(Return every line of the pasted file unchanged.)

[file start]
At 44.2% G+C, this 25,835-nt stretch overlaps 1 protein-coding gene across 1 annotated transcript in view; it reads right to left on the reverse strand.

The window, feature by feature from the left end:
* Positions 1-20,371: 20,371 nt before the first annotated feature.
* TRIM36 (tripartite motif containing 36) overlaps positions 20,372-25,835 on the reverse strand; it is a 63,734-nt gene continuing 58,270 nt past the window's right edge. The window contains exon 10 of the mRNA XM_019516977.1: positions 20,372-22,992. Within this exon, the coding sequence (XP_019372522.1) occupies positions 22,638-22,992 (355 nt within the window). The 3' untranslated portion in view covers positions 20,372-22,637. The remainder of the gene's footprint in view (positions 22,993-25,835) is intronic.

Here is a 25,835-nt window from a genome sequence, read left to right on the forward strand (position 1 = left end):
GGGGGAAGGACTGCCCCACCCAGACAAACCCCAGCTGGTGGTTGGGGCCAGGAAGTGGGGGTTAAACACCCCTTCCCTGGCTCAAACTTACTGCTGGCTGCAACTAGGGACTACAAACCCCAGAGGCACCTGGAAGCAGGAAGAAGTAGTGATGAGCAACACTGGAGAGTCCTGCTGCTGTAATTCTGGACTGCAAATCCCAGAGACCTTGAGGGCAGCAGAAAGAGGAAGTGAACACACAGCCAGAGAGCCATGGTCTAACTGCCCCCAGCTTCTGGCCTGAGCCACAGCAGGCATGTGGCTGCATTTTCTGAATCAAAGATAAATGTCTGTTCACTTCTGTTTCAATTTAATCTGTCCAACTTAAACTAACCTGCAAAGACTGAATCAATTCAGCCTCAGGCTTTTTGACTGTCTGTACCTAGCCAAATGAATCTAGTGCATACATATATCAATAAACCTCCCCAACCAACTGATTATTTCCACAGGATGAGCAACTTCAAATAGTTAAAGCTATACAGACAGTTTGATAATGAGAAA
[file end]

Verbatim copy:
At 44.2% G+C, this 25,835-nt stretch overlaps 1 protein-coding gene across 1 annotated transcript in view; it reads right to left on the reverse strand.

The window, feature by feature from the left end:
* Positions 1-20,371: 20,371 nt before the first annotated feature.
* TRIM36 (tripartite motif containing 36) overlaps positions 20,372-25,835 on the reverse strand; it is a 63,734-nt gene continuing 58,270 nt past the window's right edge. The window contains exon 10 of the mRNA XM_019516977.1: positions 20,372-22,992. Within this exon, the coding sequence (XP_019372522.1) occupies positions 22,638-22,992 (355 nt within the window). The 3' untranslated portion in view covers positions 20,372-22,637. The remainder of the gene's footprint in view (positions 22,993-25,835) is intronic.

Here is a 25,835-nt window from a genome sequence, read left to right on the forward strand (position 1 = left end):
GGGGGAAGGACTGCCCCACCCAGACAAACCCCAGCTGGTGGTTGGGGCCAGGAAGTGGGGGTTAAACACCCCTTCCCTGGCTCAAACTTACTGCTGGCTGCAACTAGGGACTACAAACCCCAGAGGCACCTGGAAGCAGGAAGAAGTAGTGATGAGCAACACTGGAGAGTCCTGCTGCTGTAATTCTGGACTGCAAATCCCAGAGACCTTGAGGGCAGCAGAAAGAGGAAGTGAACACACAGCCAGAGAGCCATGGTCTAACTGCCCCCAGCTTCTGGCCTGAGCCACAGCAGGCATGTGGCTGCATTTTCTGAATCAAAGATAAATGTCTGTTCACTTCTGTTTCAATTTAATCTGTCCAACTTAAACTAACCTGCAAAGACTGAATCAATTCAGCCTCAGGCTTTTTGACTGTCTGTACCTAGCCAAATGAATCTAGTGCATACATATATCAATAAACCTCCCCAACCAACTGATTATTTCCACAGGATGAGCAACTTCAAATAGTTAAAGCTATACAGACAGTTTGATAATGAGAAA